This is the new trailer for the movie, And Then There Was Eve, that my wife co-stars in. It will do a week of screenings in LA from March 1-7th, and will be available March 12th on all VOD platforms and March 26th on DVD. So there you go. At long last, you’ll all finally be able to see it.
It doesn’t matter if you know it’s coming or not – the news of the death of someone you loved and respected is always hard to hear.
From Dallas Denny:
Alison played a huge role in the forming transgender community. She was a co-founder of Renaissance Education Association, author of a book on voice, and served as Executive Director of the International Foundation for Gender Education. Alison and spouse Dottie we long-time supporters of Fantasia Fair, and both served as Director for multiple years, and both earned the Fair’s highest awards.
There will be a memorial for Alison and Dottie in Provincetown, Massachusetts during Fantasia Fair week, October 20-27, conducted by their daughter Betsy.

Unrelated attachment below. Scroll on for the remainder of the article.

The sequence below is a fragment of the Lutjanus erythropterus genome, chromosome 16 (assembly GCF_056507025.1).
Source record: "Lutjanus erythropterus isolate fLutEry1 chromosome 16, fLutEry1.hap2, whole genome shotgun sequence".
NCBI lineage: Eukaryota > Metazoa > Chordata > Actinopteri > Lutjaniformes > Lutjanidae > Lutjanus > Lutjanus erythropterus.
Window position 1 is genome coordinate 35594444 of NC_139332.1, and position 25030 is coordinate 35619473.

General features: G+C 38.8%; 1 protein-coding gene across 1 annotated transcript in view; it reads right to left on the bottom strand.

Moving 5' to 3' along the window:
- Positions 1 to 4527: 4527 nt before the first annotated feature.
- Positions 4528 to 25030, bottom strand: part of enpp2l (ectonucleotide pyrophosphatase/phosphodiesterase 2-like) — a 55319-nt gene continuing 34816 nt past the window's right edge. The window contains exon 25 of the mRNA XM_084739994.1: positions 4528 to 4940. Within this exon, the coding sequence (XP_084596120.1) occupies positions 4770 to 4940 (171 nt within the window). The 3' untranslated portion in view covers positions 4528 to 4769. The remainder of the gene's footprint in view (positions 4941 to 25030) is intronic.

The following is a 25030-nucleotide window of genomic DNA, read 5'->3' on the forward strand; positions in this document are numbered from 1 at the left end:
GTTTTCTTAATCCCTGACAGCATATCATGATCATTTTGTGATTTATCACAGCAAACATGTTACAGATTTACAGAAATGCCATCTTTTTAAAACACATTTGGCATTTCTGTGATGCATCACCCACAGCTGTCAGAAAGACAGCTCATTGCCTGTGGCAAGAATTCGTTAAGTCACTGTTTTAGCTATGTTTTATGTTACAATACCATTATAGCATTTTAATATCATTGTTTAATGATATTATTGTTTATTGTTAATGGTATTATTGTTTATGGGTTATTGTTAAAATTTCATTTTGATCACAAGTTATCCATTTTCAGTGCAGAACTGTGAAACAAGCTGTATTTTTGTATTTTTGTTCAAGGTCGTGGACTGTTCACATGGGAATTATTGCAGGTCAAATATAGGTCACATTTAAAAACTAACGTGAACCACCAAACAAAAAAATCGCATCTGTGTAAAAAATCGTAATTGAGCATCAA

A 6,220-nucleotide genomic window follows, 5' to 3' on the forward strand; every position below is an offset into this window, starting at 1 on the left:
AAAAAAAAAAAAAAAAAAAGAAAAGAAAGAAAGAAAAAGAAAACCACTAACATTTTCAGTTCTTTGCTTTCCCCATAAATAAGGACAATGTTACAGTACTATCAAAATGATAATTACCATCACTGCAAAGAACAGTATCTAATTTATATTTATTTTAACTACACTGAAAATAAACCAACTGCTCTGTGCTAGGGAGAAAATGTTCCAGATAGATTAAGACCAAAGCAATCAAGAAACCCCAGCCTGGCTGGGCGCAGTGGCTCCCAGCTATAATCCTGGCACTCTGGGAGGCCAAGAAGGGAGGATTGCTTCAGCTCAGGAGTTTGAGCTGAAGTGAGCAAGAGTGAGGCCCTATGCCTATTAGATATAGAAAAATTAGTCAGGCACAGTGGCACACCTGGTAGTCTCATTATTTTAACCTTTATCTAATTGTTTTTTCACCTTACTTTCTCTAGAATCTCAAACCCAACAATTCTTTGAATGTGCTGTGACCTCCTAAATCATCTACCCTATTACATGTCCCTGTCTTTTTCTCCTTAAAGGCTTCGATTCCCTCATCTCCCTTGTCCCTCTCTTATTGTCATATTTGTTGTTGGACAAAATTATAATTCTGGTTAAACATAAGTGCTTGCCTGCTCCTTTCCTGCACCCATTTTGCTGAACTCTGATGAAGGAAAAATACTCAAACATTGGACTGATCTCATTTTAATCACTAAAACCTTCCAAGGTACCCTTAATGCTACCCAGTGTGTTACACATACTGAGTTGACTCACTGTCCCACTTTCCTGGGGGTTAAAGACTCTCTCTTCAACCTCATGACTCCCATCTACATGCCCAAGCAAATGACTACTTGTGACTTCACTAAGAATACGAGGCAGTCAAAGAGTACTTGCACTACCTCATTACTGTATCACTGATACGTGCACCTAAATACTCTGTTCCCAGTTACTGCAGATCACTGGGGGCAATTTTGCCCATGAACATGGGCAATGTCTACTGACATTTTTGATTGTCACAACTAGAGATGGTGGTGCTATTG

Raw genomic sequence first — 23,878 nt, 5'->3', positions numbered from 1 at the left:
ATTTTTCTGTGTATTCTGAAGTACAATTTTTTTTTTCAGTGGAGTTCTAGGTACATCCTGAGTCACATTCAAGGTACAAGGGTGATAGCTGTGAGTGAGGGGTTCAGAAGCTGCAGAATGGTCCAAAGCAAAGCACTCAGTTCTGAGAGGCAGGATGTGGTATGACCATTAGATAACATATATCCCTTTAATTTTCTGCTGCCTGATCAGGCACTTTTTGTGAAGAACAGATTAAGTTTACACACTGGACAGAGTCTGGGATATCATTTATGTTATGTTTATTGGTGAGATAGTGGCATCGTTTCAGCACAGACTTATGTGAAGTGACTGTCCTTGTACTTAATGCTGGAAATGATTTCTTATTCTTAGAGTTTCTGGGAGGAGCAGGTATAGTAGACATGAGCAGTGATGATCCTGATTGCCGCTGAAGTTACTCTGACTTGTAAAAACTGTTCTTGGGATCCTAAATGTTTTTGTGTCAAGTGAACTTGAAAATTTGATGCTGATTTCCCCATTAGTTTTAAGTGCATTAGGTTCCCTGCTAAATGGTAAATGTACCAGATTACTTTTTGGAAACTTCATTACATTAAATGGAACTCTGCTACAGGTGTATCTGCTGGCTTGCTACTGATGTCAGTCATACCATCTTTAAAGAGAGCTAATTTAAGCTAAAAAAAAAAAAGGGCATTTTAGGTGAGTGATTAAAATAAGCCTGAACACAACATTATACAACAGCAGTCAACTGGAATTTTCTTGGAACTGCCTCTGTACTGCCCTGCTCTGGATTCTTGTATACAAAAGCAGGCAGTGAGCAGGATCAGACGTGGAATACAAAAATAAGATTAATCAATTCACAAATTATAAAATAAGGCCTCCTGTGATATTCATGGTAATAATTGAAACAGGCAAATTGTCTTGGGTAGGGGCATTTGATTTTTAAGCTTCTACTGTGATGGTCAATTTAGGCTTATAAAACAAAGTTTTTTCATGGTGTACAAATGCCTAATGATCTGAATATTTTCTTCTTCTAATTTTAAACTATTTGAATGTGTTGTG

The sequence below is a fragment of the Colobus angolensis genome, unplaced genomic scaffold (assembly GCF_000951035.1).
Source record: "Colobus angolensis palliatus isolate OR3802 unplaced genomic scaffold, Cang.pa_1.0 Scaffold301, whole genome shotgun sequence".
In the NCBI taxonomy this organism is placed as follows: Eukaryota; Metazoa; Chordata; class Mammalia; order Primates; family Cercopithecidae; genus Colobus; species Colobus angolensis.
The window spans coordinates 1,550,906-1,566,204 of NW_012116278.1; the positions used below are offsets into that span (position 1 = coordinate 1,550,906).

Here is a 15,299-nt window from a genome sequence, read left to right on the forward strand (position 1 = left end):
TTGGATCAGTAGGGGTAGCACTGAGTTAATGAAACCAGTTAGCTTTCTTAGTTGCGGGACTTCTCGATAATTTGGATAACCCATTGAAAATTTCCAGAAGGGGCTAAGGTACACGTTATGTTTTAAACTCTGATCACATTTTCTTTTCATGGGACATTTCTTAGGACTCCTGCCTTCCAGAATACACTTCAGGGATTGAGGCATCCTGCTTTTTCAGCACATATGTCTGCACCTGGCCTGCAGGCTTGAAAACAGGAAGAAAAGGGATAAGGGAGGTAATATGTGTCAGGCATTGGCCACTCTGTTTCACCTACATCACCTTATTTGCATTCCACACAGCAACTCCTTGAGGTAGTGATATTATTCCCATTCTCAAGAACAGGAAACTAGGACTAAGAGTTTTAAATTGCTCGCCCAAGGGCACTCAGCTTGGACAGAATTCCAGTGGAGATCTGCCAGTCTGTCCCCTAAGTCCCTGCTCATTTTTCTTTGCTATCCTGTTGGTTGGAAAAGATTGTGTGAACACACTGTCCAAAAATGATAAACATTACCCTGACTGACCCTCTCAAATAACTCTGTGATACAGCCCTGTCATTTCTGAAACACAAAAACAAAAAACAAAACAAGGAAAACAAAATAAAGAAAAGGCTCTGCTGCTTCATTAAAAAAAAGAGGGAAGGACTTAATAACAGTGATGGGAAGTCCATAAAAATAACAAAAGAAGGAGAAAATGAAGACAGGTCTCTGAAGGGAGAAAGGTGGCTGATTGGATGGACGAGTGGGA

I met Alison and her wife Dottie when I was first doing the research for My Husband Betty and in later days when I was doing readings and workshops at various trans conferences mostly in the NE. They were good, weird days, but those two were always a delight. Dottie passed a few years ago.
Here’s are some pieces of an interview Alison gave after Dottie’s death, about why she came out, how she thought about sexuality. (warning: that site is a hot mess of ads)
Here’s a cool photo essay The Advocate did of her early photos, from the 1960s and beyond.
What a beautiful, kind couple they were – such an inspiration to this young ballbuster. Alison was always one of the people who said: keep on saying what’s true.
I’ll miss you, friend. Thank you so much for your support during those early days.
A note from the woman who has been hassled about her passport has a few things to say: